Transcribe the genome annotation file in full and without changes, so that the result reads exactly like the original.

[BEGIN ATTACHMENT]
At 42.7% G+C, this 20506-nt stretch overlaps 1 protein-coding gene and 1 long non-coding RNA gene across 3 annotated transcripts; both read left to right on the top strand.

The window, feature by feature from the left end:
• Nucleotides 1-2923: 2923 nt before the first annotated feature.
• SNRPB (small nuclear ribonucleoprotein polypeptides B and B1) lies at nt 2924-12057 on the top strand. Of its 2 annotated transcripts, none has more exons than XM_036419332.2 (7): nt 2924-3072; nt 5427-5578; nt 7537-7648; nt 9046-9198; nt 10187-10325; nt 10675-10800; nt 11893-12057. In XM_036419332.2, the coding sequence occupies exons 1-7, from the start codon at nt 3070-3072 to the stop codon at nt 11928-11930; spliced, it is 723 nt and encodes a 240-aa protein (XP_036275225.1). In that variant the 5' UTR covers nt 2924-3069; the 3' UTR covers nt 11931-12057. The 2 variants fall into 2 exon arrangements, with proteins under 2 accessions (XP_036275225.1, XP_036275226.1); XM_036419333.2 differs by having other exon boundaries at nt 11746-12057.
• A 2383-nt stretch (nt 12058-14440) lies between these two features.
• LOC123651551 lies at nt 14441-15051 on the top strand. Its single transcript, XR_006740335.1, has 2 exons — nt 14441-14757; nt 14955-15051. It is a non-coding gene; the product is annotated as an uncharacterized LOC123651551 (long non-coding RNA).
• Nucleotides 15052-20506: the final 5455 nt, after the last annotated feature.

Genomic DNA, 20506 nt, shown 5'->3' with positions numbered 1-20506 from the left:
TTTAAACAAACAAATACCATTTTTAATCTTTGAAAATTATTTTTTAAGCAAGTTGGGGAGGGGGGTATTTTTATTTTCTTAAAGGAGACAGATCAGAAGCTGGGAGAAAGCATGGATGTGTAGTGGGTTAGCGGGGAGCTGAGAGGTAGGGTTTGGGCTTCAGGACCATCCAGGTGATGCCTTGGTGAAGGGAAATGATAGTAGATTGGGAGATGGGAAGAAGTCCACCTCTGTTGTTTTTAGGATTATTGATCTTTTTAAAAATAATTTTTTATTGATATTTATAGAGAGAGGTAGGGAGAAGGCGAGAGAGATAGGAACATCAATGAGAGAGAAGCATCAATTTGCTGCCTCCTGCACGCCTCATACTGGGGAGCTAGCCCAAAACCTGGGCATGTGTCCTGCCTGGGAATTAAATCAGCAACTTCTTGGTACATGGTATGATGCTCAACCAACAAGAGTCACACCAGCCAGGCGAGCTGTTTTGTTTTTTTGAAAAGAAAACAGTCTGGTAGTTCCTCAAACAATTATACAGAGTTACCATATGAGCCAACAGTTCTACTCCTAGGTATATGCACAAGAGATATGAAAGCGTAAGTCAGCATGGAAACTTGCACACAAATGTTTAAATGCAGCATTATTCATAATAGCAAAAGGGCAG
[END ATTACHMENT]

At 42.7% G+C, this 20506-nt stretch overlaps 1 protein-coding gene and 1 long non-coding RNA gene across 3 annotated transcripts; both read left to right on the top strand.

The window, feature by feature from the left end:
• Nucleotides 1-2923: 2923 nt before the first annotated feature.
• SNRPB (small nuclear ribonucleoprotein polypeptides B and B1) lies at nt 2924-12057 on the top strand. Of its 2 annotated transcripts, none has more exons than XM_036419332.2 (7): nt 2924-3072; nt 5427-5578; nt 7537-7648; nt 9046-9198; nt 10187-10325; nt 10675-10800; nt 11893-12057. In XM_036419332.2, the coding sequence occupies exons 1-7, from the start codon at nt 3070-3072 to the stop codon at nt 11928-11930; spliced, it is 723 nt and encodes a 240-aa protein (XP_036275225.1). In that variant the 5' UTR covers nt 2924-3069; the 3' UTR covers nt 11931-12057. The 2 variants fall into 2 exon arrangements, with proteins under 2 accessions (XP_036275225.1, XP_036275226.1); XM_036419333.2 differs by having other exon boundaries at nt 11746-12057.
• A 2383-nt stretch (nt 12058-14440) lies between these two features.
• LOC123651551 lies at nt 14441-15051 on the top strand. Its single transcript, XR_006740335.1, has 2 exons — nt 14441-14757; nt 14955-15051. It is a non-coding gene; the product is annotated as an uncharacterized LOC123651551 (long non-coding RNA).
• Nucleotides 15052-20506: the final 5455 nt, after the last annotated feature.

Genomic DNA, 20506 nt, shown 5'->3' with positions numbered 1-20506 from the left:
TTTAAACAAACAAATACCATTTTTAATCTTTGAAAATTATTTTTTAAGCAAGTTGGGGAGGGGGGTATTTTTATTTTCTTAAAGGAGACAGATCAGAAGCTGGGAGAAAGCATGGATGTGTAGTGGGTTAGCGGGGAGCTGAGAGGTAGGGTTTGGGCTTCAGGACCATCCAGGTGATGCCTTGGTGAAGGGAAATGATAGTAGATTGGGAGATGGGAAGAAGTCCACCTCTGTTGTTTTTAGGATTATTGATCTTTTTAAAAATAATTTTTTATTGATATTTATAGAGAGAGGTAGGGAGAAGGCGAGAGAGATAGGAACATCAATGAGAGAGAAGCATCAATTTGCTGCCTCCTGCACGCCTCATACTGGGGAGCTAGCCCAAAACCTGGGCATGTGTCCTGCCTGGGAATTAAATCAGCAACTTCTTGGTACATGGTATGATGCTCAACCAACAAGAGTCACACCAGCCAGGCGAGCTGTTTTGTTTTTTTGAAAAGAAAACAGTCTGGTAGTTCCTCAAACAATTATACAGAGTTACCATATGAGCCAACAGTTCTACTCCTAGGTATATGCACAAGAGATATGAAAGCGTAAGTCAGCATGGAAACTTGCACACAAATGTTTAAATGCAGCATTATTCATAATAGCAAAAGGGCAG